The current generation of wind power relies on rigid support structures and is limited to altitudes up to 200 m. Wind at higher altitudes is significantly stronger and more persistent. To access this major potential of renewable energy, the Kite Power research group, and since 2016 also its commercial spin-off Kitepower B.V., are developing a technology based on inflatable membrane wings which are tethered to a motor/generator unit on the ground. The first 20 kW demonstrator system operates kites of 14, 25 or 50 m2 surface area in periodic pumping mode to generate mechanical reel-out power. Systematic testing and improvement has resulted in more than 160 completed pumping cycles since January 2010, indicating a continuous increase in cycle efficiency. A 100kW prototype is now being developed by the start-up for commercial application.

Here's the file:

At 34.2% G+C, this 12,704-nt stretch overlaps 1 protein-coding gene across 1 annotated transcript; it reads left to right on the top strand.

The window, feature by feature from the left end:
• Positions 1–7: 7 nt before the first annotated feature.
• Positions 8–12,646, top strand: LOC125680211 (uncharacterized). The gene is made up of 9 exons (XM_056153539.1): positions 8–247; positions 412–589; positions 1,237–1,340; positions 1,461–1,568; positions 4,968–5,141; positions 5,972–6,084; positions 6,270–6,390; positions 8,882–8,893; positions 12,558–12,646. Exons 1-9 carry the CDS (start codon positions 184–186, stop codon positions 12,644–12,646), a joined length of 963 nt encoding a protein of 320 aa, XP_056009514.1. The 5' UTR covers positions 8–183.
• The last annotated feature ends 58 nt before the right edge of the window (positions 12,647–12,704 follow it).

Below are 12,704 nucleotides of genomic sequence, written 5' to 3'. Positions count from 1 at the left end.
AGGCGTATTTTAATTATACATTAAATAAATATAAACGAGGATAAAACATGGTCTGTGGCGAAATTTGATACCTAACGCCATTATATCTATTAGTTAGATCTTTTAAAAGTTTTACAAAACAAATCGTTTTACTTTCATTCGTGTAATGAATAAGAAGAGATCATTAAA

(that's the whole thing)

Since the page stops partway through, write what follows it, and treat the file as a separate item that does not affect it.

Supporting research is addressing scientific challenges such as automatic flight control, structural dynamics and aerodynamics of tethered inflatable membrane wings. This includes development of physical mode ls ranging from fast, real-time capable point mass or rigid body models up to accurate analysis tools based on Multi-Body or Finite Element discretisations. A second focal area is the design of efficient motor/generator units. Research in kite power generation was initiated by Wubbo Ockels in 1993, followed by a patent application for the Laddermill technology in 1997. The research group was established in 2005 and currently comprises 2 staff members, 3 PhD researcher, 2 Researchers, and several MSc students. The technology is also subject of a dedicated MSc-level course "Airborne Wind Energy" at the Delft University of Technology.